Those would be organics (plastic).


If you want to configure and install a remote solid-state (electronic) signage power system (and we should really be working toward that type of approach for many applications if additional energy usage is of concern), then we have to go out of our way to either eliminate our solid-state components’ proximity to any type of metal, or at least isolate them.

I’ve always emphasized a belief in using EMT and flexible metal conduit and still feel as committed on those components as ever.

However, in the sign section of the National Electrical Code (NEC), Article 600, we are not restricted to metallic raceways. In fact, in 600.32(A)(1) Installation, we are told that we can install our high voltage conductors “…in rigid metal conduit, intermediate metal conduit, rigid nonmetallic conduit, liquidtight flexible nonmetallic conduit, flexible metal conduit, liquidtight flexible metal conduit, electrical metallic tubing, metal enclosures, or other equipment listed for the purpose…”

However, I would advise caution, in this particular article, with the “…other equipment listed for the purpose…” issue. While this statement blankets a multitude of sins, trying to figure out and research every particular intended purpose can be daunting and potentially end up with an installation that might be seriously compromised.

What I want you to glean from this NEC test is that among other mentioned components, the terms liquidtight flexible nonmetallic conduit and rigid nonmetallic conduit come to the forefront when designing our newer systems. With electronic power supplies these nonmetallic conduits are the components that we must use.

Also, concentrating on what we’ve been saying, anything metallic can assist in destroying an electronic based lighting system. For example, our old standby metal electrode housings (PKs, etc.) have stated on each and every barrel that those components must be used with metal conduits. Therefore, not only are those components not code compliant for use with the conduits we must use in an electronic system, but also those electrode receptacles would become one of the destructive points in an electronic (high-frequency) power system.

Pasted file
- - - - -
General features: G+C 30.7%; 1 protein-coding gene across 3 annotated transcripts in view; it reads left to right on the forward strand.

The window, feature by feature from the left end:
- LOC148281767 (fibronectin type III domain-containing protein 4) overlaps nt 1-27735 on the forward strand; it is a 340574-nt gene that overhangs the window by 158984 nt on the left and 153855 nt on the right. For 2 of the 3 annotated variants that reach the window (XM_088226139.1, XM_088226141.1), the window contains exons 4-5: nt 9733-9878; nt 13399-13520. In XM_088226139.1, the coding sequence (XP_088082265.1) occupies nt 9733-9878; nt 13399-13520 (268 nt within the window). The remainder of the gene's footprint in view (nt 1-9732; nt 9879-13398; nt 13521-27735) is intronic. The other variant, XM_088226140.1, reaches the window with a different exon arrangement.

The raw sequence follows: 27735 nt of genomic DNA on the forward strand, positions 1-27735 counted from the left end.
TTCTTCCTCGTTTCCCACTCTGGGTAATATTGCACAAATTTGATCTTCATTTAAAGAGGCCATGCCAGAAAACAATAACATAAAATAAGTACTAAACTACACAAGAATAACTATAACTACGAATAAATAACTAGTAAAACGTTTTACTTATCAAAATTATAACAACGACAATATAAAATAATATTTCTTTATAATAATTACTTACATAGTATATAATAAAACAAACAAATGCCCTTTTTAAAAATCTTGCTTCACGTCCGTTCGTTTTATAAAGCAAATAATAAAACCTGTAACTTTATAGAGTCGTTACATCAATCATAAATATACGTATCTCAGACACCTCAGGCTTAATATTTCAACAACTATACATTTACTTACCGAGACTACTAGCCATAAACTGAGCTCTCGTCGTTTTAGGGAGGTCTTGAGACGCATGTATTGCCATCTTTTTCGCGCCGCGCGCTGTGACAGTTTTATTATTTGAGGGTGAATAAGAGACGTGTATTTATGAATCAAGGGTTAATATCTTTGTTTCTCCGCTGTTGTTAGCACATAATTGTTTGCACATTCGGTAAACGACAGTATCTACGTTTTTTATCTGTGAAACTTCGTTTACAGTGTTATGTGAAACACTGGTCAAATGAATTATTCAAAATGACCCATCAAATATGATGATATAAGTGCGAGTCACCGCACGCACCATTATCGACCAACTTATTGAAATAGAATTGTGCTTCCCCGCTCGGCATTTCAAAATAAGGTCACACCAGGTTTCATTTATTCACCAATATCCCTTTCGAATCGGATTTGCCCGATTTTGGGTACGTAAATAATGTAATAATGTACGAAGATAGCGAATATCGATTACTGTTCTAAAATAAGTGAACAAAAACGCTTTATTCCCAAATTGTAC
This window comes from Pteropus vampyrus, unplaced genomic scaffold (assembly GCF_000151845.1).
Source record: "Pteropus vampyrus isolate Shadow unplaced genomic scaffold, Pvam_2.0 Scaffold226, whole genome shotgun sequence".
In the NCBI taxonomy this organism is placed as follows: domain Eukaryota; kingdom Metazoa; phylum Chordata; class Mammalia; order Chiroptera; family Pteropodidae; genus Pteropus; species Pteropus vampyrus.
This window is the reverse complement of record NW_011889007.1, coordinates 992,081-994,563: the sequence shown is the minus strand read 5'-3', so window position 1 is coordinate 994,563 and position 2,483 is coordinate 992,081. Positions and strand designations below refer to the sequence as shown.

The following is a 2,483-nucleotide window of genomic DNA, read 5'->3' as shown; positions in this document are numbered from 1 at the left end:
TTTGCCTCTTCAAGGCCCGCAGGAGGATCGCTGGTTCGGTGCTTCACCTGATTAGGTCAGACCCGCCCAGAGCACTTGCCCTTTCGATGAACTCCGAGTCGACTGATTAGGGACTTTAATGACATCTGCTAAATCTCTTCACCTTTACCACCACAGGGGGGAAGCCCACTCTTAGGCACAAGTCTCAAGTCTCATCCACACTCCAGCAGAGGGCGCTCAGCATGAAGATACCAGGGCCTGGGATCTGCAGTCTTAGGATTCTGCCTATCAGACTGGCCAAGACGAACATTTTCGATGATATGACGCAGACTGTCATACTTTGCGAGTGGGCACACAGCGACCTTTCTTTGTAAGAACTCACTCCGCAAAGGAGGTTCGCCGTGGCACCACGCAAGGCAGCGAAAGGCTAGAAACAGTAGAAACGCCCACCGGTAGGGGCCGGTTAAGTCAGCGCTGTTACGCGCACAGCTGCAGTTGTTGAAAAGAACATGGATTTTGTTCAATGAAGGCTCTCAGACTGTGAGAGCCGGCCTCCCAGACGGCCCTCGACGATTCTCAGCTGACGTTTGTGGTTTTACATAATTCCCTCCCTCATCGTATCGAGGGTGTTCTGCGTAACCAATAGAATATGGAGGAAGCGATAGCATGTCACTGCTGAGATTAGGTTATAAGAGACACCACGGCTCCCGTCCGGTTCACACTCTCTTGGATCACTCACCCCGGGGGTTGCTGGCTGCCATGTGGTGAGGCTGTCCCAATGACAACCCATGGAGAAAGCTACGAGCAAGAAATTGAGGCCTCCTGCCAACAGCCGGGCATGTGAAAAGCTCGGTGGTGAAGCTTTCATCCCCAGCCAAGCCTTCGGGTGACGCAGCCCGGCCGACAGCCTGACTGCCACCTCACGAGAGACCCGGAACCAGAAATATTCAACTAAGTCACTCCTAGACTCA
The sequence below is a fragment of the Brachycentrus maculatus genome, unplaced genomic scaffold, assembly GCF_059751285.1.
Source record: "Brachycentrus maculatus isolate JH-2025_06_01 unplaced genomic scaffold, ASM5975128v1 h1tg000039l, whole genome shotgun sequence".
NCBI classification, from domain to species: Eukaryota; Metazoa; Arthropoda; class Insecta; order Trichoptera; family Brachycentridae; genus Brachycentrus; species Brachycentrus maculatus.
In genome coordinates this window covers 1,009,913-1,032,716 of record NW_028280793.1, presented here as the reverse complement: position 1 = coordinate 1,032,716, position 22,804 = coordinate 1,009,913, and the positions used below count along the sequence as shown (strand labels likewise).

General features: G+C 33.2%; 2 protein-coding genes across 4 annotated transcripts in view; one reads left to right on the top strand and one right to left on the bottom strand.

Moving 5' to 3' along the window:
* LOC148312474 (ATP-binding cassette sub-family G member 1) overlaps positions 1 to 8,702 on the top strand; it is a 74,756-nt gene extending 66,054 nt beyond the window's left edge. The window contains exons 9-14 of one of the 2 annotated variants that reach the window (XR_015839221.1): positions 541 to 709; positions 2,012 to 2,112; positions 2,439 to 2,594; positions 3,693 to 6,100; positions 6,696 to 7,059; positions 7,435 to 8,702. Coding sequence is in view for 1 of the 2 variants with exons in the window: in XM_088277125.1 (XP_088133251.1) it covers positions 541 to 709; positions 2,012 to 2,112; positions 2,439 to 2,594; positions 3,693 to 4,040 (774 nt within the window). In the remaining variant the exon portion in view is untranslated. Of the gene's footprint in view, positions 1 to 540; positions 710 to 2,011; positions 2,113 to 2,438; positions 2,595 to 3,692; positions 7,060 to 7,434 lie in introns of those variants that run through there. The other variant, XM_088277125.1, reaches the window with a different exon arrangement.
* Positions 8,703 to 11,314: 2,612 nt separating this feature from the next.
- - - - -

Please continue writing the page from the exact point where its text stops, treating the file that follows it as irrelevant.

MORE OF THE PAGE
What about our secondary raceway connectors and fittings? Again, everything that we design for these newer electronic systems, besides being code compliant, must contain as little metal as possible. Therefore, listed organic connectors and fittings are called for. If, in our design process, we can specify and have fabricated listed individual nonmetallic channel letters, then that just becomes one less troublesome spot whose substitution will increase the longevity and make our display far less problematic.

If we look back at some of the signage we have peered upon over the years, it quickly becomes apparent why these newer power supplies have taken so long to start ebbing their way into our mainstream installations.


We have spent a majority of our time trying to explain how to eliminate or greatly reduce the amount of metal present when dealing with electronics. I hope that this isn’t, upon first observation, construed as a sanctioning of the elimination of grounding or bonding practices within our systems. It’s not.

However, as we commence to eliminate metal components from our displays, the amount of items that need to be grounded or bonded becomes that much less. For example, if we have a nonmetallic conduit emerging from a nonmetallic shape or channel letter, the criterion for ground/bonding becomes that much less. By the NEC 600.7(C), small metal parts not exceeding 50 mm (2˝) in any dimension, not likely to be energized, and spaced at least 19 mm (3/4˝) from neon tubing, shall not require bonding.

Therefore, it is now becoming very conceivable that we could possibly put together an entire remote channel letter sign or design and not be required by the code to have any type of grounding or bonding on the secondary side of the installation.

We have brought up a lot of new points for many to consider. However, we have a lot more to cover regarding these power supplies and a lot more to cover in just the way we deal with letters or designs that are metal in nature.

Until next time…

(Click here to read Part 1 of this article series.)